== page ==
Kansas City, Mo. Chad Durbin would have been almost embarrassed if baseball had tried to play games this weekend.
"It just doesn't feel like it's time to play baseball yet," said the Kansas City Royals pitcher.
"Right now is a time of mourning. It just doesn't seem like a good time to play any game in any sport. It's too close to what happened."
The Royals thought they might have to take a 15-hour bus trip Thursday to Detroit, where they were scheduled to begin a weekend series on Friday. They all brought their luggage and then spent several hours in the clubhouse waiting for word from the commissioner.
"I don't think you would have heard anybody complain about a long bus ride to Detroit," said first baseman and player representative Mike Sweeney. "At least nobody had better. What would our inconvenience be compared with the inconvenience to all the people who have lost their lives and lost their loved ones, or been injured?"
Like the rest of the league, the Royals will be idle from Tuesday when terrorists hijacked four jetliners and used them to attack targets in Washington and New York to Monday, when play is scheduled to resume.
Ex-Marine Tony Muser was angry, like many Americans.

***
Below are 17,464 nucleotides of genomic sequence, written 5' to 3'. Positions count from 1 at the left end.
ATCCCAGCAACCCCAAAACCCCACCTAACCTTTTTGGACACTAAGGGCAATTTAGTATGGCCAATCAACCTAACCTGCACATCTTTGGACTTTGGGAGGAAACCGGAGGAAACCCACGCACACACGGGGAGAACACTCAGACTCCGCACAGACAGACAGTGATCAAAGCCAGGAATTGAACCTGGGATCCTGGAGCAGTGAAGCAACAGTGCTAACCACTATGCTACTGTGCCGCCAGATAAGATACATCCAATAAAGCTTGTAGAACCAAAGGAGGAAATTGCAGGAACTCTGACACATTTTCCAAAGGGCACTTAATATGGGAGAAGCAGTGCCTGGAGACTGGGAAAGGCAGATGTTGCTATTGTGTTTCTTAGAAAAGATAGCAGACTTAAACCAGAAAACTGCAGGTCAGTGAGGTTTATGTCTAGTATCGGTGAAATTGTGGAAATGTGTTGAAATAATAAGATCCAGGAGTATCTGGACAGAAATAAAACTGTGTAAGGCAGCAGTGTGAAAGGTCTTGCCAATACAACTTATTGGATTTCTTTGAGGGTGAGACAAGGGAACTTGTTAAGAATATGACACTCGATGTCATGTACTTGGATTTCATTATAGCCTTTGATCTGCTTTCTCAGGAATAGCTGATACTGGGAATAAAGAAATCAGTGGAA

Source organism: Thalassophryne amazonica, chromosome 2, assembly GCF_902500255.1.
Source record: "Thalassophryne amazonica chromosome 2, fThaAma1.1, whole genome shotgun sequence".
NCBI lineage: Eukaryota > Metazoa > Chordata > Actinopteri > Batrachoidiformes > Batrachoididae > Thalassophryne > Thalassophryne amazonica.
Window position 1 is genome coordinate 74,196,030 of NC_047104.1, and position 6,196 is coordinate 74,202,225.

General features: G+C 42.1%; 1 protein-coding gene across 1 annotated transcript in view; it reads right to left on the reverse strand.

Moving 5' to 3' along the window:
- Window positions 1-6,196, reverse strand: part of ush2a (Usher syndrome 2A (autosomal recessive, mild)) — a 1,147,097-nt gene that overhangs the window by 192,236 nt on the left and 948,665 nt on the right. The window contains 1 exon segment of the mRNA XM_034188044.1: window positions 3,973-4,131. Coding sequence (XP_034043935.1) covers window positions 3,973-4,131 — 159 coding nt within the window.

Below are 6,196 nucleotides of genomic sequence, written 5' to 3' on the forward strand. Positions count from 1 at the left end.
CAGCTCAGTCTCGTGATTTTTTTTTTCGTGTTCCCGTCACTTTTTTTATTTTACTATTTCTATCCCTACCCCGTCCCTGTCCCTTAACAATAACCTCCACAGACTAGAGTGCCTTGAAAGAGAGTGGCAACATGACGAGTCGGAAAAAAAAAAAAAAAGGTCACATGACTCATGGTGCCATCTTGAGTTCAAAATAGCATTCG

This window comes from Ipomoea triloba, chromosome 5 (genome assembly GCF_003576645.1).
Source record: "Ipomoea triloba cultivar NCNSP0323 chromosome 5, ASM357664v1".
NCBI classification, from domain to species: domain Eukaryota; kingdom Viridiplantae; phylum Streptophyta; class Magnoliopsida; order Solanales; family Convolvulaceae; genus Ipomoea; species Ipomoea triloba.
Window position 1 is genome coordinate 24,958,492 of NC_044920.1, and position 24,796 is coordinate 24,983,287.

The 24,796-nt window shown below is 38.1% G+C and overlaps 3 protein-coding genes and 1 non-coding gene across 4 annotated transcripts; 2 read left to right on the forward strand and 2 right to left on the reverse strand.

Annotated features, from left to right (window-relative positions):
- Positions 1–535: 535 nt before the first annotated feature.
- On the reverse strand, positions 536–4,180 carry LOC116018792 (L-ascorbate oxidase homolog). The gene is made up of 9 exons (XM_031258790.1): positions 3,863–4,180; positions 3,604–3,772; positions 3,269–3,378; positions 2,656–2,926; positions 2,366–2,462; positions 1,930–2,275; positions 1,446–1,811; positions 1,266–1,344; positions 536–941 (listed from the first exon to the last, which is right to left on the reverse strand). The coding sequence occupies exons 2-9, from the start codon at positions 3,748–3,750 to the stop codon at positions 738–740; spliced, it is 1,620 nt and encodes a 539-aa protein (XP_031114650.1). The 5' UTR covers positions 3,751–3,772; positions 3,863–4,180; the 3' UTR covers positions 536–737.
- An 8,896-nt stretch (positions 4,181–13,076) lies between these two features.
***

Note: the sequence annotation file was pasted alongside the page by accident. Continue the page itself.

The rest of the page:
"Your initial reaction depends on where you come from, how things have gone in your life," said the Royals manager. "You try to get things going as quickly as you possibly can. But I think the overall morale of our country is down.
"It makes you angry. And it's scary to think we've got an enemy we can't see."
Relief pitcher Roberto Hernandez grew up in New York and has many friends and relatives still there.
"This is a time of mourning, not for playing baseball," he said. "We're still thinking in the back of our mind, 'What's next?"'
The Royals now won't be home until closing out what has been a disappointing season with seven games the last week of September.
"It's going to be hard to play baseball with your heart and soul with all this stuff going on," Durbin said. "I think it's a good idea to push things back and let everybody get their feet on the ground before we travel across the country to go play a game."
Muser has been having trouble sorting out his feelings all week. "A lot of emotions run through you," he said. "I think the one thing that's shocking is that it's happened on our soil, and the disbelief of how it can happen. It tells you how vulnerable we are.
"It's a tough thing. It really is a tough thing."